Two normal methods of fume control for plasma cutting are 1. A water tray or water table. 2. A downdraft air blower system. Properly designed each is very effective in controlling fumes and smoke that are the byproduct of plasma cutting metal. Each method has its advantages and disadvantages. 1. Water table is simple and inexpensive (a tray of water 3" or deeper that traps and cools molten metal particles, the particles then become heavier than air and sink in the table or tray of water. Some have pneumatic raise / lower mechanisms that allow you to rapidly lower the water for easier cleaning or to retrieve parts that may have dropped. Water touching the bottom of the material produces the best results in terms of fumes, however water affects cut quality (rougher cut edge, higher probability of dross). Water will also splash on moving parts of the machine and will stain some materials. 2. Downdraft systems use a blower or fan that creates a vacuum under the material, adequate flow and a fan with high static pressure is needed in order to get downdraft velocity high enough to pull small and large fume particles downward from the cutting process and then outside or through fire resistant filtration. Downdraft has the advantage of better cut quality (smoother edges, less dross). A drawback with downdraft that blows the fumes outside is that shop heating systems or cooling systems have to work harder to keep the shop cooled or heated. It is not recommended to build updraft systems as these will pull the highly abrasive particles from cutting (which vary in size from very small to larger) up through the moving parts of the machine , causing wear, damage and poor performance. There are cnc plasma machines in large manufacturing operations (think steel service centers or shipyards) as large as 50’ wide by 350’ long using either downdraft or water tables, designed right both are effective at controlling smoke and fumes. On my home shop machine I use downdraft, because of the superior cut quality. Some mention warpage (that can be controlled by water in contact with the material)……warpage is generally not a problem if the correct cut speeds are maintained on thin materials, unfortunately there are a lot of cnc plasma machines that cannot cut accurately at speeds of 300 to 400 inches per minute, so water tables are sometimes used to help control warpage. Jim Colt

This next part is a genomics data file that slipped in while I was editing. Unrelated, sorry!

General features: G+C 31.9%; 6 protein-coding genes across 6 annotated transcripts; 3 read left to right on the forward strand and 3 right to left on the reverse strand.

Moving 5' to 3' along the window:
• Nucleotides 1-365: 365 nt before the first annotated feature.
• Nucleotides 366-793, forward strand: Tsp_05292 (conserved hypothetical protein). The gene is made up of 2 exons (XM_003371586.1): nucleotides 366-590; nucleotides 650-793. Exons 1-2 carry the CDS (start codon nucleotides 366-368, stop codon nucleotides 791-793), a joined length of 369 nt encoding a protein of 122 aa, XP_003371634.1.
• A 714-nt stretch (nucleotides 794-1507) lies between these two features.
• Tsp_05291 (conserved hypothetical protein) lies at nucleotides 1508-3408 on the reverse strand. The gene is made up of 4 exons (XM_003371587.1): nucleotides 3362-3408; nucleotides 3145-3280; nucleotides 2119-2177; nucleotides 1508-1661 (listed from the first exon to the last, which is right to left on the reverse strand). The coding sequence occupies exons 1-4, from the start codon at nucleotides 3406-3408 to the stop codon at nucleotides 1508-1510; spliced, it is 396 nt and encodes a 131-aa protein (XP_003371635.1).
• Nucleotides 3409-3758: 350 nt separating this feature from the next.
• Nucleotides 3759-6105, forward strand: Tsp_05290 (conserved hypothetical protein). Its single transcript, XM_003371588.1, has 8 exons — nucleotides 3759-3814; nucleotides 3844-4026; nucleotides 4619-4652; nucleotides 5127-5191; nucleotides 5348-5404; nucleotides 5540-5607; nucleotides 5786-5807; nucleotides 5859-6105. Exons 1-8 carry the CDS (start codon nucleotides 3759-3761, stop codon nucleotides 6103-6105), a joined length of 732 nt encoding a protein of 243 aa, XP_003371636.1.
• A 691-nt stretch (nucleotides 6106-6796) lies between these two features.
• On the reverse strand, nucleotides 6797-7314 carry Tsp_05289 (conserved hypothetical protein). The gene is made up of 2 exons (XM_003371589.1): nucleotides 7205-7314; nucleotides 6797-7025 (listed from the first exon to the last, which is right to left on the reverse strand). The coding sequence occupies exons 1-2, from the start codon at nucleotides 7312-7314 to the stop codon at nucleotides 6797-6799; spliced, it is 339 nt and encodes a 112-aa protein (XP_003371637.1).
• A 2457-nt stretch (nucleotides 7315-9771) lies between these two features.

Thanks for responding Jim,
Yeah, I am not churning out so much product that smoke or debris is a problem. However, It is a bit of mess - i am guessing the water is messy too. I would definitely thinking about using water if doing more than an occasional piece, But with the little bit of cutting I do, I find in the smaller detail areas, I get such overheating that it is a problem for the detail and dross. So, even though I am not cutting like crazy , I need to move to a water table. I would move to a down-draft or even up-draft ventilation - if just worried about dust and fumes - I just dont think its sufficient for the heating i am experiencing.
This is what I needed to know. I have some flat 16 gauge mild steel that would work great with a water table. But I also have an electrical enclosure that is 8" x 8" x 4" that needs some holes cut in it. So I could build a real deep water table 8" deep so I could cut this part. Or I could go with the down draft system. I don’t own a crossfire yet. I was looking at every method of cutting holes in metal. Even was considering the Milwaukee ForceLogic M18 Cordless Knockout Tool Kit. But spending 1,400 dollars on a knockout tool does not make sense when I could cut it with the plasma cutter any size hole I want.
Not having the crossfire yet I wonder if the part being cut has to be held in place by a water table or whatever that is hanging from the crossfire table. Or could the part be supported by the floor. Or would there be movement of the table relative to the floor as the plasma torch moves. Most people cut flat metal but I need to cut the sides a box shape.
It seems to me that you would get far more useful information if you had just started a new thread asking for advice on cutting your electrical box.
Water Table or not is not really the issue here and this is a 3 year old thread…